Western folks in general do not appreciate authentic Cantonese gourmet since they are focusing on wine and beer. The major ingredient to process Cantonese food is the so called premium soup where it is boiled, cooked by ham and old chicken and Chinese scallop. Furthermore, many seafood are priced by market price from various season and supply and the price is calculated by tael and kilogram. I would imagine Western folks would be just as happy to have a Peking duck instead of shark's fin soup as most of them find it is disguesting. There is a very good Peking restaurant operated by the Maxim's group located in the basement of Alexender House in Central and the price is very reasonable. If one would like to have real Cantonese seafood, go to Jumbo floating restaurant in Aberdeen or Sai Gon or Lai Yue Mun where you can hand pick your favour seafood.

                            1. re: 138ctf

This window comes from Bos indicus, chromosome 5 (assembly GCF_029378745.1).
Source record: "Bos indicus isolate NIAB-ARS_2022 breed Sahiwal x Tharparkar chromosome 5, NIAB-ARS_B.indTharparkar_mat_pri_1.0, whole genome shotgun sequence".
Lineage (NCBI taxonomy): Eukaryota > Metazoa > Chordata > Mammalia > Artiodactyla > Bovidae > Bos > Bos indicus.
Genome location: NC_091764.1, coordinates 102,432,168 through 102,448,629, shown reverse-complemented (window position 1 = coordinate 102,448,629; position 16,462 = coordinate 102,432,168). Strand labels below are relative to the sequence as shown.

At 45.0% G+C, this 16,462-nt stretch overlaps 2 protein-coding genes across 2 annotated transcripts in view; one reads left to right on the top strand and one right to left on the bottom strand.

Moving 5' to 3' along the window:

Just because a Chinese restaurant has six head abalone available for its patron does not automatically renders it ' the best'!! FYI, six head abalone are also available, for those who ask and can afford them, in Forum, Fook Lam Moon, Farm House and even Yung Kee.

                              BTW, dried abalone size is calculated by 'catty or jin' and NOT kilogram!!

                              Jumbo restaurant is touristy, period!! They might have a wide selection of seafood choices, however, the execution of them by the kitchen are just not up to snuff! Any seafood restaurant that 'overcooks' a common 2 catty strawberry garoupa does not deserve to be recommended!!